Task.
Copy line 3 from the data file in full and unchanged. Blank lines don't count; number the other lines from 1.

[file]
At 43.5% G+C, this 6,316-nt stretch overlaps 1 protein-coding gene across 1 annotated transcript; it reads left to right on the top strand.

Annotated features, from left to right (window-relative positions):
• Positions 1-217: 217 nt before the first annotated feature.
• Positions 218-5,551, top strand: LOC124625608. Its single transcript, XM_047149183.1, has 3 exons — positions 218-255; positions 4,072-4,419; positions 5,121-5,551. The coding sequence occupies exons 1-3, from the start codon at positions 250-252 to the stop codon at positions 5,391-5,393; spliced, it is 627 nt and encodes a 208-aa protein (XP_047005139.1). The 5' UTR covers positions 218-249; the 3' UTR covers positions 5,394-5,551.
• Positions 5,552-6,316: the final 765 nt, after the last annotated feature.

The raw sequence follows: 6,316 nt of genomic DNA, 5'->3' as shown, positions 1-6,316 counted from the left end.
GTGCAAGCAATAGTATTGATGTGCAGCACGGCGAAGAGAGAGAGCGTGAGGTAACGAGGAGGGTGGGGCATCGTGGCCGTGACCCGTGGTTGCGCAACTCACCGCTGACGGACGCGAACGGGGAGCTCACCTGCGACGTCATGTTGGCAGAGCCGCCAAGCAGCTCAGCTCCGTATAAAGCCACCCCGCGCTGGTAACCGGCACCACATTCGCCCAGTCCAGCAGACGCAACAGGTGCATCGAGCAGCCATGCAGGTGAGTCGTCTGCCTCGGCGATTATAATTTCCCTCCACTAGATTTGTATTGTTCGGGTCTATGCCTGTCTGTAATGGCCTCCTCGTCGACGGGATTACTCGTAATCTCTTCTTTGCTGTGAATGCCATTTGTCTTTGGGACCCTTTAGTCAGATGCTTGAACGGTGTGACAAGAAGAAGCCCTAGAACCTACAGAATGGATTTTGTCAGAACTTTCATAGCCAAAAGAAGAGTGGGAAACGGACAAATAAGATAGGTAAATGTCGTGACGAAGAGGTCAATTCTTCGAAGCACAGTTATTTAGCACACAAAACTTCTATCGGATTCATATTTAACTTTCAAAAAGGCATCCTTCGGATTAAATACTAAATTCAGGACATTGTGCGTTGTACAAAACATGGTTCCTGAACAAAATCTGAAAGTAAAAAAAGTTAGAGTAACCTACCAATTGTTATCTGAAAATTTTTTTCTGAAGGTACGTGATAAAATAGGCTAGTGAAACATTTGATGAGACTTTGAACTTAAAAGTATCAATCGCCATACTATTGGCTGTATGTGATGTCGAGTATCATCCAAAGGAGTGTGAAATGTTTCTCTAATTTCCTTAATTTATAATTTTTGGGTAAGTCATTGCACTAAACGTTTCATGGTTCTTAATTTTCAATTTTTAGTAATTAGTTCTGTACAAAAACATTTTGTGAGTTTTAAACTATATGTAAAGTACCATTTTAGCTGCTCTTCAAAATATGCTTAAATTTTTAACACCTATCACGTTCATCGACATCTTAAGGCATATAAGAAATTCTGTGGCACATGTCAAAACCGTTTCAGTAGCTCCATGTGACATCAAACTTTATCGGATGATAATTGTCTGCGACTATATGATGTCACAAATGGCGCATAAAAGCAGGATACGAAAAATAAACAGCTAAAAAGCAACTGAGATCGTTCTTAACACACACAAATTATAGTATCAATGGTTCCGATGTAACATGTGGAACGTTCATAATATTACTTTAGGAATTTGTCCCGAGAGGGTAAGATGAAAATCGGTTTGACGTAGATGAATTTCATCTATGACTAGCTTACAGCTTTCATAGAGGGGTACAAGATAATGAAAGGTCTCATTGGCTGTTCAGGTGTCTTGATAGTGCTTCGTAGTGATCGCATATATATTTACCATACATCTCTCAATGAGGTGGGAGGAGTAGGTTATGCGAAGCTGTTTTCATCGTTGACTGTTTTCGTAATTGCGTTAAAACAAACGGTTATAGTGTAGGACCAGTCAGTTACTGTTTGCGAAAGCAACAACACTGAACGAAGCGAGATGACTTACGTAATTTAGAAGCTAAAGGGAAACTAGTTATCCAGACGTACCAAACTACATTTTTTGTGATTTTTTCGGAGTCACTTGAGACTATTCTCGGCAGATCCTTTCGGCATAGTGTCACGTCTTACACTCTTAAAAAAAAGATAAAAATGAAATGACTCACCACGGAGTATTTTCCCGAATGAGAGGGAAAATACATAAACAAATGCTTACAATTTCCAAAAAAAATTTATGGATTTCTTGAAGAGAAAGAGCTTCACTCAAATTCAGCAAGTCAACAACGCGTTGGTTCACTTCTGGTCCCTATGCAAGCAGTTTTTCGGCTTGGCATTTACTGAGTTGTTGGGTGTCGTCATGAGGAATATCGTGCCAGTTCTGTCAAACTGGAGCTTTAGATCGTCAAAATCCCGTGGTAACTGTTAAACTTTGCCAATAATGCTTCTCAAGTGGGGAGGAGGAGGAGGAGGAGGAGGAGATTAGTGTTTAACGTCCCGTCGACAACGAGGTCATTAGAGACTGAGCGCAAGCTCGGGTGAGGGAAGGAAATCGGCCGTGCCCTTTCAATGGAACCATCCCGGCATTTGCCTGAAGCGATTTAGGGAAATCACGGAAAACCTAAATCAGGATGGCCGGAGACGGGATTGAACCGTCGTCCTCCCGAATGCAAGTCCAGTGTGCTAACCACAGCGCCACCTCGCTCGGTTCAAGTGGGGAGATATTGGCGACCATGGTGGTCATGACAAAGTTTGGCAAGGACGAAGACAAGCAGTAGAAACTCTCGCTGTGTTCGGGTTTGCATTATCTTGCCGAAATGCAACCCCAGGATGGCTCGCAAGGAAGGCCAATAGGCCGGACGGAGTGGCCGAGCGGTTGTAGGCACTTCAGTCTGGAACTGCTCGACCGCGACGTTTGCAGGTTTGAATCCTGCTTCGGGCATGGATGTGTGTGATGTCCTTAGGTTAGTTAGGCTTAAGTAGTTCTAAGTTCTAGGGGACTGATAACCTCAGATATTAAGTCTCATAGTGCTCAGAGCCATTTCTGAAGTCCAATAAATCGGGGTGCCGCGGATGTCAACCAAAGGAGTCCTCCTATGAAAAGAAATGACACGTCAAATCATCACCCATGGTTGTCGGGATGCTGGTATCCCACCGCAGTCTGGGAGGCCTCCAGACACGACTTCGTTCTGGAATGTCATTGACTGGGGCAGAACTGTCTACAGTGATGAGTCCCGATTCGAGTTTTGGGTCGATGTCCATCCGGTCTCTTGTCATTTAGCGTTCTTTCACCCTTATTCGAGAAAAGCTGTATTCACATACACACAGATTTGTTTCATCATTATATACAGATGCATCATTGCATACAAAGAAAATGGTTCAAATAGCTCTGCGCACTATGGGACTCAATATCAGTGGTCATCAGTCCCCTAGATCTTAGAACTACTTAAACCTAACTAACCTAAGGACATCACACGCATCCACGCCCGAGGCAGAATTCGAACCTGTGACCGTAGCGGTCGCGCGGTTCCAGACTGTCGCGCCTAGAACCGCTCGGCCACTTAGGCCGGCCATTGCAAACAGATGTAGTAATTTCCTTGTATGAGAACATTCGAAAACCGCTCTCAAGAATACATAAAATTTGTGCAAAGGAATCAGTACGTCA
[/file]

• Positions 1-217: 217 nt before the first annotated feature.